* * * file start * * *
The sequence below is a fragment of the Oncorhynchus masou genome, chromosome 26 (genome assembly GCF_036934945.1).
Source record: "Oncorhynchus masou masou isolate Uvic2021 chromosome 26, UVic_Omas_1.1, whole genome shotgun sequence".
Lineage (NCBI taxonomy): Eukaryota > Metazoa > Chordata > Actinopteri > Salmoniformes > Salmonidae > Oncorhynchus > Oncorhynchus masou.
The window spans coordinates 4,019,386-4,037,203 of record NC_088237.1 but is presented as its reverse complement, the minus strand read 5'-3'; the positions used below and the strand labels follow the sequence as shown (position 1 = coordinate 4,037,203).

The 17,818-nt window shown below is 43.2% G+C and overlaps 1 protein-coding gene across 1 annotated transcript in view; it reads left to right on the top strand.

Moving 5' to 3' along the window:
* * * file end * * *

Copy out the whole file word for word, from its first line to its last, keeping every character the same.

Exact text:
The sequence below is a fragment of the Oncorhynchus masou genome, chromosome 26 (genome assembly GCF_036934945.1).
Source record: "Oncorhynchus masou masou isolate Uvic2021 chromosome 26, UVic_Omas_1.1, whole genome shotgun sequence".
Lineage (NCBI taxonomy): Eukaryota > Metazoa > Chordata > Actinopteri > Salmoniformes > Salmonidae > Oncorhynchus > Oncorhynchus masou.
The window spans coordinates 4,019,386-4,037,203 of record NC_088237.1 but is presented as its reverse complement, the minus strand read 5'-3'; the positions used below and the strand labels follow the sequence as shown (position 1 = coordinate 4,037,203).

The 17,818-nt window shown below is 43.2% G+C and overlaps 1 protein-coding gene across 1 annotated transcript in view; it reads left to right on the top strand.

Moving 5' to 3' along the window: